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Primary Biliary Cholangitis (PBC) – how to spot symptoms and avoid misdiagnosis

Affecting around 20,000 Brits each year, Primary Biliary Cholangitis (PBC) is a life-threatening, autoimmune disease that causes sufferers to develop the ‘liver of an alcoholic’, regardless of whether or not they drink alcohol.

But despite its clear symptoms, it is often mistakenly overlooked by doctors and misdiagnosed as the menopause or depression. Here, we take a look at how to spot the early warning signs of PBC and what to do if you are misdiagnosed.

 

WHAT IS PBC AND WHAT ARE THE SYMPTOMS?  

PBC predominantly affects women aged between 40-55 years old, with symptoms that include fatigue and abdominal pain, meaning patients are often misdiagnosed with depression or the onset of menopause.

The disease causes the body’s immune system to attack the bile ducts in the liver, resulting in severe scarring and inflammation. As PBC progresses, patients may also experience increasingly severe symptoms of fever, itching, jaundice and shaking.

While the cause of PBC is not clear, it is thought to be a combination of subtle differences in how the immune system works.

If left untreated or allowed to reach advanced stages, PBC can be associated with other health issues. These include:

  • Osteoporosis – weakened and brittle bones
  • Portal hypertension – increased blood pressure inside the blood vessels in the abdomen
  • Ascites – the build-up of fluid on the abdomen and around the intestines
  • Vitamin deficiencies – including vitamins A, D, E and K
  • Slightly increased risk of liver cancer

It’s therefore essential that PBC is spotted early, diagnosed quickly and treated effectively.

 

HOW IS PBC DIAGNOSED?

PBC can usually be diagnosed with a blood test and then followed up with an ultrasound scan to assess the liver and look at the bile ducts further. Sometimes, a liver biopsy is recommended to make sure the best treatment is given.

However, if PBC is not diagnosed early enough, it can mean severe liver damage. Sadly, around a third of women affected by PBC are not diagnosed within three years, while one in 10 fail to be diagnosed within five years, according to Dr Gideon Hirschfield, Consultant Hepatologist at University Hospitals Birmingham.

Senior woman suffering from stomach ache sitting on a bed in the bedroom. Photo of Senior woman sitting on her bed has a stomach ache in the bedroom. Senior woman suffering from stomach pain while sitting on a gray sofa during the day.

Dr Hirschfield said: “Making an early diagnosis is very important because, for the majority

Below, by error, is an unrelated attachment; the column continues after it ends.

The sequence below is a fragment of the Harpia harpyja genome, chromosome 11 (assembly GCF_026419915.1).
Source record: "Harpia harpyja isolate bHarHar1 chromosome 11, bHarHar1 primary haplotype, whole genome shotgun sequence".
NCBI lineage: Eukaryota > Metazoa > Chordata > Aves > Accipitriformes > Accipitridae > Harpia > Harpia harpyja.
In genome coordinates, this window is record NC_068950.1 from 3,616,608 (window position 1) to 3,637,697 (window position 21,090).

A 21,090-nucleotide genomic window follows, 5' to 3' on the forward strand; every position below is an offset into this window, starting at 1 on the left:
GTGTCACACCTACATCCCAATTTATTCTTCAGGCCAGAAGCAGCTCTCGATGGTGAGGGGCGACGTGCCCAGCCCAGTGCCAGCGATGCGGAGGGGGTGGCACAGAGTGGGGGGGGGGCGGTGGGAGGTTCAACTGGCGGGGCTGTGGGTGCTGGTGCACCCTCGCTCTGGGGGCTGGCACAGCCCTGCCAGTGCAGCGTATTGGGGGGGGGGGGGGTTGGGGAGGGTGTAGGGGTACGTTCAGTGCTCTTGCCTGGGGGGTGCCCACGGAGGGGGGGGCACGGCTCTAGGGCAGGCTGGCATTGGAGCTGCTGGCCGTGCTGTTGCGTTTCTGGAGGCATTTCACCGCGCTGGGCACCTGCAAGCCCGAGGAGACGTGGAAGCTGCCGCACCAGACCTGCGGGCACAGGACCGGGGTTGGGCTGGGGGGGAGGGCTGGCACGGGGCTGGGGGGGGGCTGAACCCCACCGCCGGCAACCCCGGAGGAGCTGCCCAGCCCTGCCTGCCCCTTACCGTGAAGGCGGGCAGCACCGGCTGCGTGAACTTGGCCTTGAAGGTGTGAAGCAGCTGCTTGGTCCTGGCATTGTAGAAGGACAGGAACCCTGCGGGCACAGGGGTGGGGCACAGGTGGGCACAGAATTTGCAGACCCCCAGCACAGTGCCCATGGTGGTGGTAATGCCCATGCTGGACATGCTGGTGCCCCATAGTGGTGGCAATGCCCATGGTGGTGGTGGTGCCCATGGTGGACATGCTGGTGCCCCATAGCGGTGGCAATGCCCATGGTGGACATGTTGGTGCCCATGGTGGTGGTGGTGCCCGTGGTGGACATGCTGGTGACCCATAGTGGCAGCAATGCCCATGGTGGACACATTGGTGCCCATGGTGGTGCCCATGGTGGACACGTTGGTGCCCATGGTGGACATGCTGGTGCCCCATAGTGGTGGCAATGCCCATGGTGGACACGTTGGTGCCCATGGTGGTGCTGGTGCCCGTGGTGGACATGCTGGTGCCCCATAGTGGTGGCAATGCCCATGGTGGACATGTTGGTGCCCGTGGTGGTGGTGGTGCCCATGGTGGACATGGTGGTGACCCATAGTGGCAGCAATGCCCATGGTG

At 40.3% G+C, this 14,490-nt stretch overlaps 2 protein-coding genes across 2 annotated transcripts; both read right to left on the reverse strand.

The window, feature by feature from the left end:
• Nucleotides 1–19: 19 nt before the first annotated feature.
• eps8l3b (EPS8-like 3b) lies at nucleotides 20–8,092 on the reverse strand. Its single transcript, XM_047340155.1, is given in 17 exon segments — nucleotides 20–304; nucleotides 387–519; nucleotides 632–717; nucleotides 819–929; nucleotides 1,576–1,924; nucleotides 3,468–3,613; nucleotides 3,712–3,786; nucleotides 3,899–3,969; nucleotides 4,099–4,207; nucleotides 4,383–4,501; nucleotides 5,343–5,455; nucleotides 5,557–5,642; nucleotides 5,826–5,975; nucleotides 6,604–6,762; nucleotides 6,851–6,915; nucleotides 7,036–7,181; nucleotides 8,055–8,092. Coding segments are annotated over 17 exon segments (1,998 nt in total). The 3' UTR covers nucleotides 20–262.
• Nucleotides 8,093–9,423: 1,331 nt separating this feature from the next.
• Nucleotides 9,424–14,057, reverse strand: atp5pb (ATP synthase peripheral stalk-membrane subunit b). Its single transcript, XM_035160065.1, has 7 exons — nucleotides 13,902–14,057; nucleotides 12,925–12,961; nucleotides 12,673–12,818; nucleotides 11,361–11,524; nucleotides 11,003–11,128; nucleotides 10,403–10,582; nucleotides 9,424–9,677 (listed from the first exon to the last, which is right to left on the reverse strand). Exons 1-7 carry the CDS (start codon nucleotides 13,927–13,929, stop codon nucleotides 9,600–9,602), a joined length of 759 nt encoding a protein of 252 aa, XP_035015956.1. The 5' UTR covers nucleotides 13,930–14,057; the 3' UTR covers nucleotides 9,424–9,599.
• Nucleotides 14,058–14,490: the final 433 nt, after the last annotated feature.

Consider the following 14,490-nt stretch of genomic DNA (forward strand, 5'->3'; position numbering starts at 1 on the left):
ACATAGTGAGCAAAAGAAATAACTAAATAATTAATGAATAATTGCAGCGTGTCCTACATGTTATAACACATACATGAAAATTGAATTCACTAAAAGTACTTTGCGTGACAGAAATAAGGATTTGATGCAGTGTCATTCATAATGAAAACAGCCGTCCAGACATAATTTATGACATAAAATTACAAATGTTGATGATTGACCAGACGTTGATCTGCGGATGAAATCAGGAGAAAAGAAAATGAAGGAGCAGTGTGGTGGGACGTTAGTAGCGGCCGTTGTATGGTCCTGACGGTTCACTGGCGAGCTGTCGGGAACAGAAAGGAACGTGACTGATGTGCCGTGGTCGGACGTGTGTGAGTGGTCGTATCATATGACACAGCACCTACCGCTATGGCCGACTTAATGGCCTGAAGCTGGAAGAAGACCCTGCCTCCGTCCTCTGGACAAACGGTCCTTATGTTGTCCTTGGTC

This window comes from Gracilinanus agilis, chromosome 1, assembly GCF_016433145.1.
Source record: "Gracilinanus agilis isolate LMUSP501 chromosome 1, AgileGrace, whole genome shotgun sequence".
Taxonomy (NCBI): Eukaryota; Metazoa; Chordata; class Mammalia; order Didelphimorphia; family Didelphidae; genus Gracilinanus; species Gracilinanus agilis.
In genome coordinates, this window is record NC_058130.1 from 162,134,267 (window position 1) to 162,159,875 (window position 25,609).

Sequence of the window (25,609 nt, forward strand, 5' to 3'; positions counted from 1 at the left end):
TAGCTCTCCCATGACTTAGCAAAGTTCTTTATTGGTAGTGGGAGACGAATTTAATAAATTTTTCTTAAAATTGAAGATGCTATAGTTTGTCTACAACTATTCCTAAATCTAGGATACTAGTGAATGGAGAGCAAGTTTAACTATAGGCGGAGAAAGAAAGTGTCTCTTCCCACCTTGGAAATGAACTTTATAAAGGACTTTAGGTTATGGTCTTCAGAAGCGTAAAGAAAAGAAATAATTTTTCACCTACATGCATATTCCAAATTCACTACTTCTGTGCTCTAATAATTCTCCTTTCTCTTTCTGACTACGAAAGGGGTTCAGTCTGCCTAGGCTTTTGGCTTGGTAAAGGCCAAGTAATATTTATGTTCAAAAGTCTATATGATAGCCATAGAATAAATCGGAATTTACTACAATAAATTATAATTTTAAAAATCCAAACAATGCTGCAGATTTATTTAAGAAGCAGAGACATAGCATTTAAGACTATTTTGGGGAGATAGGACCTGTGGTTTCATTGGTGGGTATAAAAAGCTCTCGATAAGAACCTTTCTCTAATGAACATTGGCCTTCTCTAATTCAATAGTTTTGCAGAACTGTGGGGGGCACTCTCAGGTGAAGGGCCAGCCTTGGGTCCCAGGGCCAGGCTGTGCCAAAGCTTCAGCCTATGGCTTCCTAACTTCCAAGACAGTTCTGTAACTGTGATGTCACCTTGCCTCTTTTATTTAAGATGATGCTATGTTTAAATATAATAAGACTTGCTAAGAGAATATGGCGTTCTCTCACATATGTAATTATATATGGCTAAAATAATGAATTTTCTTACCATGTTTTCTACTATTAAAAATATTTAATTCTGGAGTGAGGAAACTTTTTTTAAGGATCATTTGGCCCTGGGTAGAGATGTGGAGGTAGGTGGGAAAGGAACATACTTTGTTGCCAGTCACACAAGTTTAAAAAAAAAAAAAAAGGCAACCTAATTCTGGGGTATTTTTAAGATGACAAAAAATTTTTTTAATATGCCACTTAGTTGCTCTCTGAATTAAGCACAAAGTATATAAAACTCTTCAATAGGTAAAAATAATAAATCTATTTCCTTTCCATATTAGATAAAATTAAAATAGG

of these women, there is effective treatment. For those who don’t respond to that treatment, there are lots of new drugs in the pipeline which we hope will help them in future.”

 

HOW DOES PBC GO UNNOTICED?

As mentioned, PBC can often go unnoticed or, more commonly, misdiagnosed, leaving patients’ symptoms to develop and cause further damage to their body.

A study carried out by the PBC Foundation looked at symptoms including dry eyes, dry mouth and tiredness in more than 200 patients, with sever itching also being reported. Findings showed that three-quarters of patients visited a GP within six months of spotting symptoms; however, only 45% of patients were diagnosed within six months, despite the disease being diagnosable with a simple blood test.

Collette Thain, founder of the PBC Foundation, whose condition went undiagnosed for almost eight years, said: “This survey shows PBC is going undiagnosed in a significant number of cases. PBC liver damage is as severe as that experienced by alcoholics, but has nothing to do with lifestyle.

 

“There needs to be more commitment to raising awareness among GPs and frontline healthcare professionals so that when high-risk women come in complaining of these symptoms, they are not assumed to be menopausal, or neurotic, but are correctly tested and treated.”

Without treatment, the liver can become severely damaged and stop working properly, with the potential to lead to liver failure.

However, this can be prevented with ursodeoxcholic acid (UDCA), which is the main treatment for those suffering from PBC. It can help prevent or delay liver damage in most people, especially if it’s taken early enough, although it doesn’t relieve some symptoms such as itching or fatigue.

Health and lifestyle changes can also help improve PBC and reduce the risk of it developing further. These include giving up smoking; maintaining a healthy weight and cutting down on alcohol intake.

 

WHAT FOLLOWS MISDIAGNOSIS?

While you’ll generally receive a good standard of care and attention when visiting medical professionals, conditions can go unnoticed or be misinterpreted, leading to misdiagnosis.

Our medical negligence team is committed to providing the support and expertise that you need to make a misdiagnosis claim.

We understand that it can be difficult to know how to make a claim against your GP for such sensitive matters and we’re passionate about making sure you secure the level of compensation that you deserve.

We will work closely with you to map out how the misdiagnosis arose and what could, or should, have been done better by your medical team, whether that relates to the interpretation of test results, the wrong treatment being recommended or perhaps a delayed diagnosis that caused further health issues.

 

If you’re unsure about how to claim or whether you have a right to claim, get in touch with our team for an informal, no-obligation chat. Our telephone consultations are completely free and our team are able to provide unbiased, accurate guidance. For further information, call 0151 242 1025 or email medicalnegligence@hampsonhughes.com

 

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